Around 4 months ago I posed the question “Who lives in a Thai house like this?” on our vlog.

This last weekend I took the opportunity to make a follow up video of our farm house renovations.

We had the back of the farm house partly demolished and had a steel structure built offsite and later erected onsite to form a high-ceilinged kitchen space.

Once the frame and new roof were finished, we had another team of builders move in to continue with the majority of the work we had planned, transforming the old house into a contemporary designed live/work space.

Building in Thailand

Building and renovating a house in Thailand for us in the past has always been a stressful time. Trying to convert my ideas and what I want without being fluid in Thai language (or building vernacular) or having traditional working drawings have always been a drawback.

Fortunately, having done this a number of times now, we have slowly built up a way to approach building and overcome our shortcomings.

We have slowly built up teams of professionals we can rely on. This includes electricians, window makers, builders and metal workers. We start them with small jobs, get references, see examples of their work, evaluate our communication lines and build up to bigger jobs.

We have used Cambodians in the past but now prefer to opt for local Thai craftsmen (cheap is always the most expensive). We have nothing against Cambodians but from experience, once they have done their job they disappear. There is next to no responsibility or comeback on them unlike a local tradesman who lives and works in the community. They take more pride in the job and can show their latest creation as a portfolio piece to get more work.

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So, patience is the virtue to acquire by the bucket load before building or renovating a property in Thailand. It’s hard not to get swept away on grand designs and dreams of building your ideal home or castle in Thailand. But by not rushing into building projects you will save yourself a lot of time, heartache and money in the mid to long term.

One of the issues you run into with local builders is with them not getting the finishing or the quality standards you’re so used to living in the West (yep I know there are plenty of cowboys in the game back there too). A Thai builder has invariably never left Thailand so they have no reference point to work from. You just have to remember you moved out here and have to take the good with the bad or you will let it slowly drive you insane.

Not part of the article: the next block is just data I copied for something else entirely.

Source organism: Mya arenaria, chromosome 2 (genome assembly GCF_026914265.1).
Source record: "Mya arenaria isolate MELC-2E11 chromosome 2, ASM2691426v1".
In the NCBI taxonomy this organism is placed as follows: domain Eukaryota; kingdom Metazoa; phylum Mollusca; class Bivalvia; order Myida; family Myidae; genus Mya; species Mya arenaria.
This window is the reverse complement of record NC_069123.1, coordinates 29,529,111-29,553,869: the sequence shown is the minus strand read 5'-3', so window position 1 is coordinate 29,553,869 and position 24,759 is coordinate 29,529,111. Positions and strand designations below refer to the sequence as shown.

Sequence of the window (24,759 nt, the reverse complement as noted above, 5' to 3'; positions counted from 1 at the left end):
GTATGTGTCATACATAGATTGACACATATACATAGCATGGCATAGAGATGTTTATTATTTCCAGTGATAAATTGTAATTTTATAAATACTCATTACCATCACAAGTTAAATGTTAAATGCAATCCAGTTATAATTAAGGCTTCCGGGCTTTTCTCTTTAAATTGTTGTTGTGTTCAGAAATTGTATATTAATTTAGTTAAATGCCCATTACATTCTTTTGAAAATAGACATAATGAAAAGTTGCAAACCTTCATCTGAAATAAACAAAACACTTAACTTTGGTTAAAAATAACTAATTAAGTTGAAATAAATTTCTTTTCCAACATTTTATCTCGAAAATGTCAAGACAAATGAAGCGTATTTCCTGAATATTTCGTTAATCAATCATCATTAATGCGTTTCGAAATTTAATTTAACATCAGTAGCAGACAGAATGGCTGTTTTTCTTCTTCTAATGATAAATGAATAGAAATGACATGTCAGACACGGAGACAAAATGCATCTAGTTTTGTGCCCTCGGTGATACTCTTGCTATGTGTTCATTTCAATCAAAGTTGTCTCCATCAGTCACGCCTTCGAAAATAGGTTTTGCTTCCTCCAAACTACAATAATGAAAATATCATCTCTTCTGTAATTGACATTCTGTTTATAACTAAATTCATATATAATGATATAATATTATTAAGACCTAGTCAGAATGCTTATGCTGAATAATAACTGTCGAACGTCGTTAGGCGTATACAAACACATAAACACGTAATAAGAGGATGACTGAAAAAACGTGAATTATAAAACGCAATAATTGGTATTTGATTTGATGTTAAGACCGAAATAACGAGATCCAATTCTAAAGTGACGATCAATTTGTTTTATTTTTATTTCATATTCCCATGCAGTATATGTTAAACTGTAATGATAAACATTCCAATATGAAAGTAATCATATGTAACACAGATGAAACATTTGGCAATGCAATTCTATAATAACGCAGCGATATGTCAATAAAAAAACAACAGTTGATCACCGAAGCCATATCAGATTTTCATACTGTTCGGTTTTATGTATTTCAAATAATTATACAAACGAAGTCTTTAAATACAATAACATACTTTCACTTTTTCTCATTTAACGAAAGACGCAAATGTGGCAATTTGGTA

We have also found building up a scrapbook or mood boards is also a good way to communicate design ideas with our local tradesmen. But don’t use Pinterest, just use a good old fashioned book and stick photos, colour swabs and the like in it.

Recycle the Roof

So, we are at the stage now where we had the whole roof replaced on the farm house after finding signs of termites in the wooden trusses. We had it all stripped out and replaced with a steel frame. The original roof tiles were repositioned to keep the costs down and the aesthetic close to the original facade.

Ceilings have been added throughout the house as before it didn’t have any.

All the windows had to be squared up as they were odd shapes. We also had to abandon the idea of keeping the original wooden shutters as we couldn’t find a way to incorporate modern windows with them.

Tropical Wet Room Under Construction

The Thai squat toilet and shower has been totally removed and remodelled and is starting to look like the funky tropical wet-room we had planned.

The kitchen was once a dark and dirty place has now opened up into a light and airy space and will be a great area for Katae to work her culinary magic.

We have also redesigned another space in the center of the property where food preparation and packaging can be carried out under controlled conditions. It is here that we will be developing our beyond organic moringa and tree to bar cocoa products. This will be the only room with air-conditioning, we don’t want the chocolate to melt!

At the rear of the house we now have a ‘L’ shaped deck and a secure shed to hang my hammer (technically known as a knockometer). Along the edge of the deck we had a built-in planter, so our kitchen garden is close at hand.

The next phase will see the floor of the whole property being tiled, have all the windows installed and the walls either painted of have an industrial concrete finishing applied.

The exterior walls, now all rendered will all be painted, and gutters will be added to collect the rain water and directed it into our ongs.

Farm House Renovation Exterior

The front of the house has been left as it was for two reasons.

  1. To keep it low key
  2. We have bees in the porch wall


No House Renovations for the Bees

The bees are Thai native stingless bees and have been there for years. As they are very beneficial to the garden and life on earth in general, we have no issue leaving them be!

During construction, we have been fortunate enough to find another colony of bees on the other side of the house too. So, we will be encouraging them all to thrive by planting lots of flowers and beneficial plants for them. At our little farm house, there is room for everyone.

Do you plan to build or renovate a house in Thailand? Let us know in the comments below.

Our Farm House Renovations [Update]

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